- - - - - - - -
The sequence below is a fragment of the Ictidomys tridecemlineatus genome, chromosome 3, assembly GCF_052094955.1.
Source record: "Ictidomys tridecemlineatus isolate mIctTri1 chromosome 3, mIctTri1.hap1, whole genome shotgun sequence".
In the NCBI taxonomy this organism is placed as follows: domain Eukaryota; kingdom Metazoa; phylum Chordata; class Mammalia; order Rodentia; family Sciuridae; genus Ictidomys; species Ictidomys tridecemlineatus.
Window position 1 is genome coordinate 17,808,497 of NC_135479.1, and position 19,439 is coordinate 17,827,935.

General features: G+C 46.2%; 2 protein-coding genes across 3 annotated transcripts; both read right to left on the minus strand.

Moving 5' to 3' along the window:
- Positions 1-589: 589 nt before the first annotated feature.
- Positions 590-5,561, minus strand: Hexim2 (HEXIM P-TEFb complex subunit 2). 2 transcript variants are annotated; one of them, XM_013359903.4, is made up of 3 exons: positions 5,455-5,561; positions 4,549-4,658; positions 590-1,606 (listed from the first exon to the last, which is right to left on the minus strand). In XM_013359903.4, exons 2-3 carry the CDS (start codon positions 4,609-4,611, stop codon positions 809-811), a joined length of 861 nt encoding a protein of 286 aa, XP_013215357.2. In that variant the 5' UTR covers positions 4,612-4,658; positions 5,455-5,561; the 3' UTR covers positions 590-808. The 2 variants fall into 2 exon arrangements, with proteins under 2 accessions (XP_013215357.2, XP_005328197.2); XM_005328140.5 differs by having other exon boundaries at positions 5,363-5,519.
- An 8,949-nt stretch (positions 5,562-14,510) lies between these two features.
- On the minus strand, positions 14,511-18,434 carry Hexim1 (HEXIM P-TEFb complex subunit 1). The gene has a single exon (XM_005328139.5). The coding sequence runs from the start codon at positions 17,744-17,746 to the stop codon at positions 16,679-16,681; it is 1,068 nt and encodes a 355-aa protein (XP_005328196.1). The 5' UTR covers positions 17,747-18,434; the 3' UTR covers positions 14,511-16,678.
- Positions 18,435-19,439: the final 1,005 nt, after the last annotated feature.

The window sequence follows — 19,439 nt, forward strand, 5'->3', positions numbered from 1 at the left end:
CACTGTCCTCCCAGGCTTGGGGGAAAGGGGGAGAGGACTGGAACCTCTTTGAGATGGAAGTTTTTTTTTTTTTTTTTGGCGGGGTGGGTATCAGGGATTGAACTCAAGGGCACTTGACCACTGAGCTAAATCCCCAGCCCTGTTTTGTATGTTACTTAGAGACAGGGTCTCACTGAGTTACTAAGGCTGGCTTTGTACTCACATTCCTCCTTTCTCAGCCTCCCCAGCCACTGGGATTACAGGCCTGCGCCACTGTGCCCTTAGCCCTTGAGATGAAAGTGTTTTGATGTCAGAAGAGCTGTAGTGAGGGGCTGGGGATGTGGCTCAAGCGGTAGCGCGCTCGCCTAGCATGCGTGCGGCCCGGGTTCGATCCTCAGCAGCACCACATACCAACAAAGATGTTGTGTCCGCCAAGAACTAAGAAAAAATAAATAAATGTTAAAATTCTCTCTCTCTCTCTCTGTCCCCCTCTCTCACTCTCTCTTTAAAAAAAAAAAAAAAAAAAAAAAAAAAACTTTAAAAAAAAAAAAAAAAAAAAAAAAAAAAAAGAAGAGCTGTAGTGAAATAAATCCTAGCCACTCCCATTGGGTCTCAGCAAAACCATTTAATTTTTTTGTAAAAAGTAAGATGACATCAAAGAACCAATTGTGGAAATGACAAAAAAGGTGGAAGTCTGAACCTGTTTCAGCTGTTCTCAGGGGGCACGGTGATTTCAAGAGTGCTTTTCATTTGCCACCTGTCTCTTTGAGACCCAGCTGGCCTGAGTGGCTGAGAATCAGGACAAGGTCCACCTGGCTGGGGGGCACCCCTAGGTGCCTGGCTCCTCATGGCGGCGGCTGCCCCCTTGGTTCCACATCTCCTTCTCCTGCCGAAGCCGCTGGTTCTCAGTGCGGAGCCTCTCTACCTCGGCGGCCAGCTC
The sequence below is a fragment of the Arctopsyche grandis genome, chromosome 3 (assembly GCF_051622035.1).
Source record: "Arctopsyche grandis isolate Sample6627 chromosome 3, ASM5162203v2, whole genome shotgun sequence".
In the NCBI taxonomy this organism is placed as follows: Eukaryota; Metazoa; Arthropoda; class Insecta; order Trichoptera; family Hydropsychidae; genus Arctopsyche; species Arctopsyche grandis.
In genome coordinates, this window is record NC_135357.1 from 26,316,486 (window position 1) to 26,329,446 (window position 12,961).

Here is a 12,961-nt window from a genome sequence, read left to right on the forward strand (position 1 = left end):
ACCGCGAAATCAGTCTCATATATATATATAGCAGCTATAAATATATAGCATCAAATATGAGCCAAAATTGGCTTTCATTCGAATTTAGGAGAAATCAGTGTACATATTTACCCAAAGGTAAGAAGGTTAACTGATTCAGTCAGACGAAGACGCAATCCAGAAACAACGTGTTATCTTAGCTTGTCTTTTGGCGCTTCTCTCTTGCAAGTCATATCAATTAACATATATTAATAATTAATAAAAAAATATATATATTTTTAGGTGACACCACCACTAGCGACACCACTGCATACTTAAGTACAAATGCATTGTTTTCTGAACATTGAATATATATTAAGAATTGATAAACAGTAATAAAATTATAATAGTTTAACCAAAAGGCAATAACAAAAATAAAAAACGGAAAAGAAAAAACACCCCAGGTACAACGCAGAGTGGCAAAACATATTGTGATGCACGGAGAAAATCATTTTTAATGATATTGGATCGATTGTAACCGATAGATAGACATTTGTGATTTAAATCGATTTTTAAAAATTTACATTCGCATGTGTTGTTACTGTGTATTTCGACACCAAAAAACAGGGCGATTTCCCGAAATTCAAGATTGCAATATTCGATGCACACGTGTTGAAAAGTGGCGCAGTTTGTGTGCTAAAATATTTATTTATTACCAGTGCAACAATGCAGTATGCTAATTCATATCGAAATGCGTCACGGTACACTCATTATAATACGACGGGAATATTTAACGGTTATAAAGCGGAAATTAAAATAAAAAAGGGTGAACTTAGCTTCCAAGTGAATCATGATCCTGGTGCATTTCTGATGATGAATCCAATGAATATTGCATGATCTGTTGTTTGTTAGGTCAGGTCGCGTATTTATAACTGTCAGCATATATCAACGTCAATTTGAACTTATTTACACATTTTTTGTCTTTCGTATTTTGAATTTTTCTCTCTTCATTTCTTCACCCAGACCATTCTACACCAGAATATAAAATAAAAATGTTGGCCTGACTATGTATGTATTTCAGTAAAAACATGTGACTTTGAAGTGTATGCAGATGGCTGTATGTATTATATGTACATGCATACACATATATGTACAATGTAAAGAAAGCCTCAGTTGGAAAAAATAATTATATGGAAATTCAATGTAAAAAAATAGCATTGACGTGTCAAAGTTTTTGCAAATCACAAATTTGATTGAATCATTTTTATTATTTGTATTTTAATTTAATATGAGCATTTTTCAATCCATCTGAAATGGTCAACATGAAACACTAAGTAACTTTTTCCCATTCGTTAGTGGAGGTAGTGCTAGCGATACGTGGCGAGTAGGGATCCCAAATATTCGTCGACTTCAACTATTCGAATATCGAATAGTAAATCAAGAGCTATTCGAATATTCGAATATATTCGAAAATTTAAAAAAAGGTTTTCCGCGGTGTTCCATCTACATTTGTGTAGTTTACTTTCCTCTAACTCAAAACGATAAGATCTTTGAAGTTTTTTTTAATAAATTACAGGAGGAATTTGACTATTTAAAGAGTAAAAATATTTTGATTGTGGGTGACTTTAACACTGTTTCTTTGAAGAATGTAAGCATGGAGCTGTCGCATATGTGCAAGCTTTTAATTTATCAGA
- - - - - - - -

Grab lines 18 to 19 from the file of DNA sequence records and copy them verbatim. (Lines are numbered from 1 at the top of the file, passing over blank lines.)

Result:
Here is a 12,961-nt window from a genome sequence, read left to right on the forward strand (position 1 = left end):
ACCGCGAAATCAGTCTCATATATATATATAGCAGCTATAAATATATAGCATCAAATATGAGCCAAAATTGGCTTTCATTCGAATTTAGGAGAAATCAGTGTACATATTTACCCAAAGGTAAGAAGGTTAACTGATTCAGTCAGACGAAGACGCAATCCAGAAACAACGTGTTATCTTAGCTTGTCTTTTGGCGCTTCTCTCTTGCAAGTCATATCAATTAACATATATTAATAATTAATAAAAAAATATATATATTTTTAGGTGACACCACCACTAGCGACACCACTGCATACTTAAGTACAAATGCATTGTTTTCTGAACATTGAATATATATTAAGAATTGATAAACAGTAATAAAATTATAATAGTTTAACCAAAAGGCAATAACAAAAATAAAAAACGGAAAAGAAAAAACACCCCAGGTACAACGCAGAGTGGCAAAACATATTGTGATGCACGGAGAAAATCATTTTTAATGATATTGGATCGATTGTAACCGATAGATAGACATTTGTGATTTAAATCGATTTTTAAAAATTTACATTCGCATGTGTTGTTACTGTGTATTTCGACACCAAAAAACAGGGCGATTTCCCGAAATTCAAGATTGCAATATTCGATGCACACGTGTTGAAAAGTGGCGCAGTTTGTGTGCTAAAATATTTATTTATTACCAGTGCAACAATGCAGTATGCTAATTCATATCGAAATGCGTCACGGTACACTCATTATAATACGACGGGAATATTTAACGGTTATAAAGCGGAAATTAAAATAAAAAAGGGTGAACTTAGCTTCCAAGTGAATCATGATCCTGGTGCATTTCTGATGATGAATCCAATGAATATTGCATGATCTGTTGTTTGTTAGGTCAGGTCGCGTATTTATAACTGTCAGCATATATCAACGTCAATTTGAACTTATTTACACATTTTTTGTCTTTCGTATTTTGAATTTTTCTCTCTTCATTTCTTCACCCAGACCATTCTACACCAGAATATAAAATAAAAATGTTGGCCTGACTATGTATGTATTTCAGTAAAAACATGTGACTTTGAAGTGTATGCAGATGGCTGTATGTATTATATGTACATGCATACACATATATGTACAATGTAAAGAAAGCCTCAGTTGGAAAAAATAATTATATGGAAATTCAATGTAAAAAAATAGCATTGACGTGTCAAAGTTTTTGCAAATCACAAATTTGATTGAATCATTTTTATTATTTGTATTTTAATTTAATATGAGCATTTTTCAATCCATCTGAAATGGTCAACATGAAACACTAAGTAACTTTTTCCCATTCGTTAGTGGAGGTAGTGCTAGCGATACGTGGCGAGTAGGGATCCCAAATATTCGTCGACTTCAACTATTCGAATATCGAATAGTAAATCAAGAGCTATTCGAATATTCGAATATATTCGAAAATTTAAAAAAAGGTTTTCCGCGGTGTTCCATCTACATTTGTGTAGTTTACTTTCCTCTAACTCAAAACGATAAGATCTTTGAAGTTTTTTTTAATAAATTACAGGAGGAATTTGACTATTTAAAGAGTAAAAATATTTTGATTGTGGGTGACTTTAACACTGTTTCTTTGAAGAATGTAAGCATGGAGCTGTCGCATATGTGCAAGCTTTTAATTTATCAGA